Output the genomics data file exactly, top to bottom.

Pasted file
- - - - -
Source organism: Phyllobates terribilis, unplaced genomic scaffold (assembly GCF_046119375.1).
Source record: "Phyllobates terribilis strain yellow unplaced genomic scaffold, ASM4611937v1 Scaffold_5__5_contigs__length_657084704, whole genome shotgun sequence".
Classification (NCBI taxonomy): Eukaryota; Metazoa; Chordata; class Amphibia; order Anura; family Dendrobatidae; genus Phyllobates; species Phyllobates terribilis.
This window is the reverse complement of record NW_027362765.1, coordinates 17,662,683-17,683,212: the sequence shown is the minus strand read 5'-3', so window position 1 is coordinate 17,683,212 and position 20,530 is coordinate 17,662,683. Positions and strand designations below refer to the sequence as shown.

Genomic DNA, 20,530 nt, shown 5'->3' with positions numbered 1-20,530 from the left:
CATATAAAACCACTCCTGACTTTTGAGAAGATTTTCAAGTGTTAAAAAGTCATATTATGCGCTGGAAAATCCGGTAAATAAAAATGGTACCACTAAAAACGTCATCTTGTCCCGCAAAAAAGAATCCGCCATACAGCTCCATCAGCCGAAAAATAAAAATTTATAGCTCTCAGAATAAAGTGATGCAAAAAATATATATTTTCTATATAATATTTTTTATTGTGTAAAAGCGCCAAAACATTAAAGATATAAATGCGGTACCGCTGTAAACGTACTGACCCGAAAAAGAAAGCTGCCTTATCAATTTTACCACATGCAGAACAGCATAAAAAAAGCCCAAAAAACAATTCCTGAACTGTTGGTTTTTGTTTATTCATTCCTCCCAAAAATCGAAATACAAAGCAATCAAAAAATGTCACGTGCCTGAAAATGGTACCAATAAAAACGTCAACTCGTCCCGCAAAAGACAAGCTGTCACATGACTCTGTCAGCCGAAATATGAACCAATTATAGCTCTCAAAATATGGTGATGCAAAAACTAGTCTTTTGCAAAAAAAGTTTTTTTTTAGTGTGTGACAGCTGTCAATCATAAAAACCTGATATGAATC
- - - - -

Source organism: Phyllobates terribilis, unplaced genomic scaffold (assembly GCF_046119375.1).
Source record: "Phyllobates terribilis strain yellow unplaced genomic scaffold, ASM4611937v1 Scaffold_5__5_contigs__length_657084704, whole genome shotgun sequence".
Classification (NCBI taxonomy): Eukaryota; Metazoa; Chordata; class Amphibia; order Anura; family Dendrobatidae; genus Phyllobates; species Phyllobates terribilis.
This window is the reverse complement of record NW_027362765.1, coordinates 17,662,683-17,683,212: the sequence shown is the minus strand read 5'-3', so window position 1 is coordinate 17,683,212 and position 20,530 is coordinate 17,662,683. Positions and strand designations below refer to the sequence as shown.

Genomic DNA, 20,530 nt, shown 5'->3' with positions numbered 1-20,530 from the left:
CATATAAAACCACTCCTGACTTTTGAGAAGATTTTCAAGTGTTAAAAAGTCATATTATGCGCTGGAAAATCCGGTAAATAAAAATGGTACCACTAAAAACGTCATCTTGTCCCGCAAAAAAGAATCCGCCATACAGCTCCATCAGCCGAAAAATAAAAATTTATAGCTCTCAGAATAAAGTGATGCAAAAAATATATATTTTCTATATAATATTTTTTATTGTGTAAAAGCGCCAAAACATTAAAGATATAAATGCGGTACCGCTGTAAACGTACTGACCCGAAAAAGAAAGCTGCCTTATCAATTTTACCACATGCAGAACAGCATAAAAAAAGCCCAAAAAACAATTCCTGAACTGTTGGTTTTTGTTTATTCATTCCTCCCAAAAATCGAAATACAAAGCAATCAAAAAATGTCACGTGCCTGAAAATGGTACCAATAAAAACGTCAACTCGTCCCGCAAAAGACAAGCTGTCACATGACTCTGTCAGCCGAAATATGAACCAATTATAGCTCTCAAAATATGGTGATGCAAAAACTAGTCTTTTGCAAAAAAAGTTTTTTTTTAGTGTGTGACAGCTGTCAATCATAAAAACCTGATATGAATC